The router was lost... It constantly bootloops (reboots). Pinging it returned 30 "no response", with maybe 1 "response" before it rebooted again.

    I removed the USB stick, and power cycled the router. The router came back up normally (cause the script cannot run to load the ctf module.


    I believe I did everything right. Some parting thoughts (cause I have no more time to spend on this):

    * Should I even set nvram ctf_disabled=0? Maybe I should set it back to "1" and try to load the module then, to see if lsmod shows it?

    * Should my script first "change directory" to the /tmp/mnt/USB_16GB/extras first? And then attempt to insmod? (maybe there are supported files that insmod is expecting?)

    * I'll try to load up the factory defaults on the Linksys E4200 to test. I was given this router, and have been running Tomato for so long on my old router, I just wanted to load it straight outta the box.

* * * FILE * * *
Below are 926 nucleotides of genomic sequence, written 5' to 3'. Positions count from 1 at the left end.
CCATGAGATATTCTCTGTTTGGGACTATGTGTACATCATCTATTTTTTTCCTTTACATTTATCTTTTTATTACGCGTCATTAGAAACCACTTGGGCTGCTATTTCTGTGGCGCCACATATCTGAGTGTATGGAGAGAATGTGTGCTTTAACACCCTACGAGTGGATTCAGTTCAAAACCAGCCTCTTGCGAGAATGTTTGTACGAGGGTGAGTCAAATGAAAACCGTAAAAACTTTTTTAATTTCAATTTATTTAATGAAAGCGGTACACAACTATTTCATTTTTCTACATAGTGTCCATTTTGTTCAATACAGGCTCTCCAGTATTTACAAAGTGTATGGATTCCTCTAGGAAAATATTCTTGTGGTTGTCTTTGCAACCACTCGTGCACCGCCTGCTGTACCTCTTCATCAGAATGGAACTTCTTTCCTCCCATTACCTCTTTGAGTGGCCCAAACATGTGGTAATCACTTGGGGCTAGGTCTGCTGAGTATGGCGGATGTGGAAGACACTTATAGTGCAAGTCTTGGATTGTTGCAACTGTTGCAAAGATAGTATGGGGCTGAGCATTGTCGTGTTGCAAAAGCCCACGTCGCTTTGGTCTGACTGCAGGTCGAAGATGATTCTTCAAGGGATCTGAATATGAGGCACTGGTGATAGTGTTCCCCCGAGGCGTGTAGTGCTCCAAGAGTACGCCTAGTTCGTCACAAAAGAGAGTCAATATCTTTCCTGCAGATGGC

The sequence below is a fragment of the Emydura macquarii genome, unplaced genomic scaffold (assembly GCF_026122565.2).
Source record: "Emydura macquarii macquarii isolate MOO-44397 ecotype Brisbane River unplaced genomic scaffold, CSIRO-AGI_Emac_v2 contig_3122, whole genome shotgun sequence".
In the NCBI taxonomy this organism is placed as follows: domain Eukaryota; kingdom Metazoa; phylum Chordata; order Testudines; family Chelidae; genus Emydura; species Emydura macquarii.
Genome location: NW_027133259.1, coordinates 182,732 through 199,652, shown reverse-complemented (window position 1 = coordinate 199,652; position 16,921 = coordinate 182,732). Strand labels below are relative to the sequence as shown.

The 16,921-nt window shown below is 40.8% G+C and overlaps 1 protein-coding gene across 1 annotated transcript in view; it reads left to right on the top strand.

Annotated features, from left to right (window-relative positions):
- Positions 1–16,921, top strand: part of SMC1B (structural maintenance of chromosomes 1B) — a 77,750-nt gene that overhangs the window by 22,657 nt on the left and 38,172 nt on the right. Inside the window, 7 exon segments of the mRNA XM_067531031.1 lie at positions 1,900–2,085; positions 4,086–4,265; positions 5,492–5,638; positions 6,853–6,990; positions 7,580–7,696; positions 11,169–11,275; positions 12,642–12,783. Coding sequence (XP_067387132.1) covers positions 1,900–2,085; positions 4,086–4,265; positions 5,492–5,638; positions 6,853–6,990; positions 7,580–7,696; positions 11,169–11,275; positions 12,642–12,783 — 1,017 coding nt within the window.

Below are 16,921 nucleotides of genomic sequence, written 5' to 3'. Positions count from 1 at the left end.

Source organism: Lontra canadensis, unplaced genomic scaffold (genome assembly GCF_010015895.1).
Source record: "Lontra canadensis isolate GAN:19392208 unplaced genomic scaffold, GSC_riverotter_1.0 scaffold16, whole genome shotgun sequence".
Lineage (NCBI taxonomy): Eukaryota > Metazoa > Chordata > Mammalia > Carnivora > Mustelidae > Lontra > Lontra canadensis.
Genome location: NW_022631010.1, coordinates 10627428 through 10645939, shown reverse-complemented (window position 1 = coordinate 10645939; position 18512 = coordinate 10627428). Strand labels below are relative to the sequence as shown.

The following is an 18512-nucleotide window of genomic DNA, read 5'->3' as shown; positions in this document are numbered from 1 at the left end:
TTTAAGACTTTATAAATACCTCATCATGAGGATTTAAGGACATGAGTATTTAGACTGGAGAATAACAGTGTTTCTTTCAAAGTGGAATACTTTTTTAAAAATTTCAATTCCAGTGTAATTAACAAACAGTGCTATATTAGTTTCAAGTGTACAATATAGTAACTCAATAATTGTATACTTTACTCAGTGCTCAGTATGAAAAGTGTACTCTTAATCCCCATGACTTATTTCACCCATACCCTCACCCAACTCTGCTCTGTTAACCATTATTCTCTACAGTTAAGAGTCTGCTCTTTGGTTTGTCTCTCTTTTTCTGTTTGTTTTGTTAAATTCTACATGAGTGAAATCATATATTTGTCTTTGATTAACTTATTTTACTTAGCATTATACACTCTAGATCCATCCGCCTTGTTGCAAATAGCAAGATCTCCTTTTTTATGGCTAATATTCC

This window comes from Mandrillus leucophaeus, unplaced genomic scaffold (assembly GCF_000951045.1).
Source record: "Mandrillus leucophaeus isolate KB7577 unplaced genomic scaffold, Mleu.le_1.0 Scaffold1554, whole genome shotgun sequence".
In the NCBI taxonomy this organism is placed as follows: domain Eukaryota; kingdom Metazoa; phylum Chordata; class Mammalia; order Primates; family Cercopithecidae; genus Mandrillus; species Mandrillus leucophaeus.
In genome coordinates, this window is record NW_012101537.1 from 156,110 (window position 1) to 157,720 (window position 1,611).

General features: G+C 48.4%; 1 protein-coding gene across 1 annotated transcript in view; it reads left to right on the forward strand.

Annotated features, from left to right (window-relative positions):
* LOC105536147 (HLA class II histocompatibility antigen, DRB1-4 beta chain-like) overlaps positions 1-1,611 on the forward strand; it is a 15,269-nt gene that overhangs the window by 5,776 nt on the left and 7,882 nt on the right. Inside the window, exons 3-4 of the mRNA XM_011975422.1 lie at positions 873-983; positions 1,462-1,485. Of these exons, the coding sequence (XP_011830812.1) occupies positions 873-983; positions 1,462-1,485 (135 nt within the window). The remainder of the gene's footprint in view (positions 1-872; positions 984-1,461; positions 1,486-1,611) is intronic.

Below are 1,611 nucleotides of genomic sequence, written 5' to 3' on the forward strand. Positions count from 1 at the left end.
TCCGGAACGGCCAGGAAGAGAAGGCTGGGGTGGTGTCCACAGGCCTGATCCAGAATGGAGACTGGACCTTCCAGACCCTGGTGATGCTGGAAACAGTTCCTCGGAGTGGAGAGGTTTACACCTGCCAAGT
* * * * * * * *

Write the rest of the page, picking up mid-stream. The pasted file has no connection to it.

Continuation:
Didn't even think about running stock firmware to test first.
     
  20. eduncan911

    eduncan911 Connected Client Member

    As a small update: I've upgraded my FiOS to 150 / 150 and achieve 165 / 148 when using the OEM FiOS router. When I disable wireless on the E4200 w/Shibby v120, and have nothing but DHCP and Gateway enabled, I can now achieve 120 / 110 speeds - a pretty decent improvement (but not the 165/148 I get with other routers).
     
  21. Stormdrain

    Stormdrain Network Newbie Member

    Seems to be a problem among many brands that use tomato firmware(Asus, Linksys, Tenda, etc). My current connection is 200/20. But on Tenda the most I can get is 160/20. But with same setup and wires I can get my full connection on modem alone. Plus I can get my full connection when using my old Netgear WNDR3700v1.
    Equipment:
    Arris TG1627 (bridge mode) 200/20
    Netgear WNDR3700v1 (stock firmware) 200/20
    Tenda W1800R (tomato v119 Shibby) 160/20
     
  22. Annita

    Annita Reformed Router Member

    Hi all,
    Any news on this one? I now have a 300/30 Mbps connection and all I can get with my E4200v1 with Shibby v130 is 120/30... :(
     
  23. LanceMoreland

    LanceMoreland Network Guru Member